POGO Project on Government Oversight March 8, 2012
Yesterday, the Aerospace Industries Association (AIA) launched another volley in its “Second to None” campaign to protect the more than $350 billion taxpayer-funded revenue stream flowing to contractors every year from the Pentagon.
AIA released a Deloitte study it commissioned titled “The Aerospace and Defense Industry in the U.S.: A financial and economic impact study,” which, similar to a previous “study” from AIA, is light on unbiased facts and heavy on fear-mongering.
From page one it is clear that the results of this study should not be used to predict, well, anything. But, don’t take my word for it, take Deloitte’s—“These results are not intended to be predictions of events or future outcomes,” says a disclaimer on the cover of the study. So, while it’s usually necessary to remind AIA that the Pentagon gives defense contractors more money than all of our men and women in uniform, and thus don’t deserve subsidies or corporate welfare while our troops get their benefits cut, or that military spending is one of the least effective means the government has to create jobs, we can instead focus on a remarkable statistic provided by Deloitte.
According to the study, the average salary for the aerospace and defense industry was $80,175. By way of comparison, that is more than $36,000 higher than the U.S. national average cited by Deloitte and more than $10,000 higher than the average wage amongst the U.S. military’s civilian workforce, whom these defense contractors often replace. According to the Office of Personnel and Management, the average salary at the Department of Defense (DoD) is $69,218, and the average salary in every branch of the military is lower than the average salary of these defense contractors.
The average salary of defense contractors is also far greater than the pay of the vast majority of uniformed military personnel. For instance, a Sergeant First Class in the Army (E-8 pay grade) with 20 years of service and a family of 4 receives just over $50,000 annually in basic pay. Even when other military benefits, like housing and tax perks, are accounted for the Sergeant First Class’s compensation is still below that of the average defense contractor. The same is true for many officers. For instance, a First Lieutenant (O-2 pay grade) with 20 years of service takes home just over $53,000 annually.
Fortunately, the DoD is become increasingly more reluctant to pay its contractors more than its soldiers. Just this week, General Martin Dempsey, Chairman of the Joint Chiefs of Staff, noted that contracted operational support for the military has grown from a ratio of six troops per contractor during the Revolutionary War to fewer than one troop per contractor in Afghanistan. And Dempsey said, “It can’t keep going that way.”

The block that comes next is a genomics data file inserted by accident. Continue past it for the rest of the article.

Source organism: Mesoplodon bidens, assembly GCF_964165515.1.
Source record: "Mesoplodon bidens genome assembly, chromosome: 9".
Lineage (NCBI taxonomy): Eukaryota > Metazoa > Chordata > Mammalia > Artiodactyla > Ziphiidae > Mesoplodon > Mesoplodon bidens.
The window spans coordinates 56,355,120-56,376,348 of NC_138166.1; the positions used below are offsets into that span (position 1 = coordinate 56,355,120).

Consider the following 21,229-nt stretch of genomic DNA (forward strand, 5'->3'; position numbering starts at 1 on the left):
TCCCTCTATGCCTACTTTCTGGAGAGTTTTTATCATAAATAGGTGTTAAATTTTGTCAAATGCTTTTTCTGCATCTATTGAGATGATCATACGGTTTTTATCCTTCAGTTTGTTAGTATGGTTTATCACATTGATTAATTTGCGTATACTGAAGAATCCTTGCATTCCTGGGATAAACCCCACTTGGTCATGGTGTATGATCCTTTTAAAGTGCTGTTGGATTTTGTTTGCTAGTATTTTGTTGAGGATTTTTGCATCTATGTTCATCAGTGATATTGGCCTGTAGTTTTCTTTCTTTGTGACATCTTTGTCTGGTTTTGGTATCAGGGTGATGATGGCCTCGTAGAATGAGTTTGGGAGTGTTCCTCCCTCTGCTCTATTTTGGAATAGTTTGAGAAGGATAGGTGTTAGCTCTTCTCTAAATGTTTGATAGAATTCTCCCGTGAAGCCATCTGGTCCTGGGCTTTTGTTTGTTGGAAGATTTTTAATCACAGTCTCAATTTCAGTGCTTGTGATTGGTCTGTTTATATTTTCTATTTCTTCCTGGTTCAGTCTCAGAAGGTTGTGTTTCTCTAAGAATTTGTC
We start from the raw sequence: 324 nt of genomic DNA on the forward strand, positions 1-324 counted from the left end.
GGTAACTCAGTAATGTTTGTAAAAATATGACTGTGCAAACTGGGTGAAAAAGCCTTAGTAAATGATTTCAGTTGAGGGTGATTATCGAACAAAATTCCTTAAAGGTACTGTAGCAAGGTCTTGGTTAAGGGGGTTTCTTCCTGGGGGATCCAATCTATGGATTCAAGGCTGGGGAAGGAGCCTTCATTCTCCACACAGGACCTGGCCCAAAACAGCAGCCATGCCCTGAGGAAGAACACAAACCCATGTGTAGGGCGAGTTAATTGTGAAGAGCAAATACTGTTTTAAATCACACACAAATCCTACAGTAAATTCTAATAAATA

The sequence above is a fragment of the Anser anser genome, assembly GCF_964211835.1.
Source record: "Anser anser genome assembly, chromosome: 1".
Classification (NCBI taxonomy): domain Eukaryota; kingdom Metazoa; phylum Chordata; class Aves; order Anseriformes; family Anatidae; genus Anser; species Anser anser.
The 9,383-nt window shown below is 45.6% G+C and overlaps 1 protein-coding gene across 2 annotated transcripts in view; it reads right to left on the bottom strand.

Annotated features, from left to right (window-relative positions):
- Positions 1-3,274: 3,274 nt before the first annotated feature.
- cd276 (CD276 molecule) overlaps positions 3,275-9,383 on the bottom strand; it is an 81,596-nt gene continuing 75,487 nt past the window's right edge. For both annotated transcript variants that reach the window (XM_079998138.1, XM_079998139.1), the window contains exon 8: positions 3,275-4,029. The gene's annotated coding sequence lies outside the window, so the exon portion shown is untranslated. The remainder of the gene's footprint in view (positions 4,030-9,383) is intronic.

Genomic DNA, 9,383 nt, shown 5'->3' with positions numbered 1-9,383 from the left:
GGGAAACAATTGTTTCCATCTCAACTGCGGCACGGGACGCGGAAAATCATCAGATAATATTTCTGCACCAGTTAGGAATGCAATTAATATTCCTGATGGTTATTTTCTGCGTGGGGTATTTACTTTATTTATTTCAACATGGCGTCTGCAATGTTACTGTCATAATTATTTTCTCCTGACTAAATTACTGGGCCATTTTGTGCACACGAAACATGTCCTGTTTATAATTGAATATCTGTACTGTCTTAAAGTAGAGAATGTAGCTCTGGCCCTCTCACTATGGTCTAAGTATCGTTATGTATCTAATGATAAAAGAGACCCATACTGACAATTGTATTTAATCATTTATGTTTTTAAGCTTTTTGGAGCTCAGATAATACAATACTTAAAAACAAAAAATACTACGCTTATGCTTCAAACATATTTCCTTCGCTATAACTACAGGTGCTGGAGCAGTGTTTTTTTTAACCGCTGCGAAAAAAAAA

Dempsey’s concern for the military’s overreliance on contractors should be echoed by Secretary of Defense Leon Panetta and other Pentagon leaders to remind AIA that troops, not contractors, are second to none
Security-cleared professionals based in the Middle East earned on average $141,166 (with bonuses, overtime and danger pay) a decrease from the $148,427 earned a year ago, according to a new survey from ClearanceJobs.com.
In the two war zones, salaries for security-cleared professionals in Iraq are $82,144, slightly ahead of their counterparts in Afghanistan at $81,501.
Average base salaries in the Middle East are $79,732, and 21 percent higher than European based security-cleared professionals who earn $65,947.
However, total compensation in the Middle East is nearly 50 percent higher than Europe when accounting for bonuses, overtime and danger pay. Middle East-based security-cleared professionals earn on average an additional $61,434 or 77 percent of their salaries in other compensation, while Europe-based professionals earn an additional $28,479 or 43 percent of their salaries.
Government contractors report the highest average wages within those countries, while military personnel report the lowest.
Security-cleared professionals working in Iraq are very satisfied with their salaries. Seventy percent of respondents are satisfied, while 19 percent are dissatisfied. This compares to 65 percent of Afghanistan-based security-cleared professionals who are satisfied and 22 percent who feel the opposite.